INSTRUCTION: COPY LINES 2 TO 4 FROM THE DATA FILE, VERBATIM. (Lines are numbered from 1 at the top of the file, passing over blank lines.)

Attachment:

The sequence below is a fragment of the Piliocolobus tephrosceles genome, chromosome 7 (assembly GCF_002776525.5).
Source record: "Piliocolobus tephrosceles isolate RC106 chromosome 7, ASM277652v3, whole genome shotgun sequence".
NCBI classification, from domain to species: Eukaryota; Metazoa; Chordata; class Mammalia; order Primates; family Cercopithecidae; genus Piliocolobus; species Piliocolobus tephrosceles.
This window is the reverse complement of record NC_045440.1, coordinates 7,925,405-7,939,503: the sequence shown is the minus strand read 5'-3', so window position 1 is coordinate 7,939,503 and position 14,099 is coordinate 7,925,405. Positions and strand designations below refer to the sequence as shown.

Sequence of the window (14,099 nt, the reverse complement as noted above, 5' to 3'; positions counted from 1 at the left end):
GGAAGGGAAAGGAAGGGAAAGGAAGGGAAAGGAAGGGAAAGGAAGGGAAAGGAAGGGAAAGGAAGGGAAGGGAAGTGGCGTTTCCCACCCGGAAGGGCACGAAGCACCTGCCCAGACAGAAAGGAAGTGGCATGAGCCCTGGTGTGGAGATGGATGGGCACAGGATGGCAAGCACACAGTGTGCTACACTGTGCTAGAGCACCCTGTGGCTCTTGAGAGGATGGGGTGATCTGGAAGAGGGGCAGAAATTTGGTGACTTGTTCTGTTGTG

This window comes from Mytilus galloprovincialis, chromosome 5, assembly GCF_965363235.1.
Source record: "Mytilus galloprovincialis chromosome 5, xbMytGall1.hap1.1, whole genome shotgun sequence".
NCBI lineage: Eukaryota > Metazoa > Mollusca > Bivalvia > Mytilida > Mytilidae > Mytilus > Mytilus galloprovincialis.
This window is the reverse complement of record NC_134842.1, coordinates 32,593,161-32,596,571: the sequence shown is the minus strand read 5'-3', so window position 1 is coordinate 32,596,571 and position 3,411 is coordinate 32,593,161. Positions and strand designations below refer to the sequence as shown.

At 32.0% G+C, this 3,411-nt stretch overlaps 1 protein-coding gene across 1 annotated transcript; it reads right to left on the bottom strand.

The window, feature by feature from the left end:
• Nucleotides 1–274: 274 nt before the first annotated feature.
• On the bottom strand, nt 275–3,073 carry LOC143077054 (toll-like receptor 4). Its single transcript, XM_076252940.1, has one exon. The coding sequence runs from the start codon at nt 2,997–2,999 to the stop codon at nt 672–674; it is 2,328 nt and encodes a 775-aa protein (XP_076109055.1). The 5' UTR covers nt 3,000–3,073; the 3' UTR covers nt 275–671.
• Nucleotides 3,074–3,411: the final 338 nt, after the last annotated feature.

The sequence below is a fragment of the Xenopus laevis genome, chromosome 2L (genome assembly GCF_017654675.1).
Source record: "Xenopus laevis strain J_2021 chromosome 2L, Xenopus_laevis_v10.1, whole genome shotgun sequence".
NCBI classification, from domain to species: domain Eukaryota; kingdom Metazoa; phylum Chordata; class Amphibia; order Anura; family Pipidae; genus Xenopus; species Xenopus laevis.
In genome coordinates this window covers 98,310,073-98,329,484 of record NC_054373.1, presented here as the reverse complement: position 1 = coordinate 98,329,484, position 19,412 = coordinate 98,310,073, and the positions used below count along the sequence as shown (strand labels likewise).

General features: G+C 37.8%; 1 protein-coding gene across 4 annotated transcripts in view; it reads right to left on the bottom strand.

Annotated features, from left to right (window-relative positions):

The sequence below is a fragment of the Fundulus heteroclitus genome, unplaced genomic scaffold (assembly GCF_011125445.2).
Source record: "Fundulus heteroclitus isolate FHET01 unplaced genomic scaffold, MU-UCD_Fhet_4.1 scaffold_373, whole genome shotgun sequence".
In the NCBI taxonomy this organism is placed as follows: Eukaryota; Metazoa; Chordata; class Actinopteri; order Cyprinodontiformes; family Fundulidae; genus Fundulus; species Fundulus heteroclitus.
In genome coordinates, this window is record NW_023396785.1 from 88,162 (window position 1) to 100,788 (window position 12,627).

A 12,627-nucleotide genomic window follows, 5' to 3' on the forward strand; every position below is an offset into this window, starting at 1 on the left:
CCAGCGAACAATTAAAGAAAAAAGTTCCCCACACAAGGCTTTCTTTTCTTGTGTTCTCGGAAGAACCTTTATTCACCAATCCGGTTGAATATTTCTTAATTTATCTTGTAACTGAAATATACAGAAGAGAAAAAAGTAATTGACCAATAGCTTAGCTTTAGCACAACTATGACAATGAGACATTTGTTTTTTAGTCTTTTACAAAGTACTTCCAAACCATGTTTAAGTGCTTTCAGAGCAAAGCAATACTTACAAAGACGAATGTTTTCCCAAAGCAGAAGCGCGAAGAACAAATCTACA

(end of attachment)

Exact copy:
Source record: "Piliocolobus tephrosceles isolate RC106 chromosome 7, ASM277652v3, whole genome shotgun sequence".
NCBI classification, from domain to species: Eukaryota; Metazoa; Chordata; class Mammalia; order Primates; family Cercopithecidae; genus Piliocolobus; species Piliocolobus tephrosceles.
This window is the reverse complement of record NC_045440.1, coordinates 7,925,405-7,939,503: the sequence shown is the minus strand read 5'-3', so window position 1 is coordinate 7,939,503 and position 14,099 is coordinate 7,925,405. Positions and strand designations below refer to the sequence as shown.